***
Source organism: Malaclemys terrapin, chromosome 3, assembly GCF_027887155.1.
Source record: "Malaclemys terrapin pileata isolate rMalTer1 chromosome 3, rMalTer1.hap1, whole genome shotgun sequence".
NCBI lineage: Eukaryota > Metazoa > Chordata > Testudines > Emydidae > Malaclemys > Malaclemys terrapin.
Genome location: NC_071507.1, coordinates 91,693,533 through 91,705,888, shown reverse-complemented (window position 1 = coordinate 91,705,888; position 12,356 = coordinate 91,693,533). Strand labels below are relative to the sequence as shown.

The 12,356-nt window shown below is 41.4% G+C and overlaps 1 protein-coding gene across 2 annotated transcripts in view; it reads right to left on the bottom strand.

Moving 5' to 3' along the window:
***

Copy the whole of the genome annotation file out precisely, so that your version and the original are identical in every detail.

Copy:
Source organism: Malaclemys terrapin, chromosome 3, assembly GCF_027887155.1.
Source record: "Malaclemys terrapin pileata isolate rMalTer1 chromosome 3, rMalTer1.hap1, whole genome shotgun sequence".
NCBI lineage: Eukaryota > Metazoa > Chordata > Testudines > Emydidae > Malaclemys > Malaclemys terrapin.
Genome location: NC_071507.1, coordinates 91,693,533 through 91,705,888, shown reverse-complemented (window position 1 = coordinate 91,705,888; position 12,356 = coordinate 91,693,533). Strand labels below are relative to the sequence as shown.

The 12,356-nt window shown below is 41.4% G+C and overlaps 1 protein-coding gene across 2 annotated transcripts in view; it reads right to left on the bottom strand.

Moving 5' to 3' along the window: